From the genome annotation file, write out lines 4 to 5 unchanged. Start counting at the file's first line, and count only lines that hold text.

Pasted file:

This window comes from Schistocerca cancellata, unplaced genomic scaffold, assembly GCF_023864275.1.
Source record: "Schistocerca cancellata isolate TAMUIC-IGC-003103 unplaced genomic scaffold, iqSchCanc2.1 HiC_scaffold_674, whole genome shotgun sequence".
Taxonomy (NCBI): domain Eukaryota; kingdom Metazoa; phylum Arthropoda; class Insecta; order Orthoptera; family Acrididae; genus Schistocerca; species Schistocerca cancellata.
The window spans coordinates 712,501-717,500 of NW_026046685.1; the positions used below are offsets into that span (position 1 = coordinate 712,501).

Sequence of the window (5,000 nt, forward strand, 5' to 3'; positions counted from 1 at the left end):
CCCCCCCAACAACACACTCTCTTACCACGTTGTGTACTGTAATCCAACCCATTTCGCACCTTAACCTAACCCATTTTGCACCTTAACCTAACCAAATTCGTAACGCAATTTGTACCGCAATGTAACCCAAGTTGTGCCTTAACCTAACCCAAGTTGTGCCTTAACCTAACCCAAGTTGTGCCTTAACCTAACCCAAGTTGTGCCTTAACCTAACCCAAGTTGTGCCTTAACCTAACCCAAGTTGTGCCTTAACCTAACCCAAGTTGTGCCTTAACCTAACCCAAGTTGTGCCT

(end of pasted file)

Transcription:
The window spans coordinates 712,501-717,500 of NW_026046685.1; the positions used below are offsets into that span (position 1 = coordinate 712,501).

Sequence of the window (5,000 nt, forward strand, 5' to 3'; positions counted from 1 at the left end):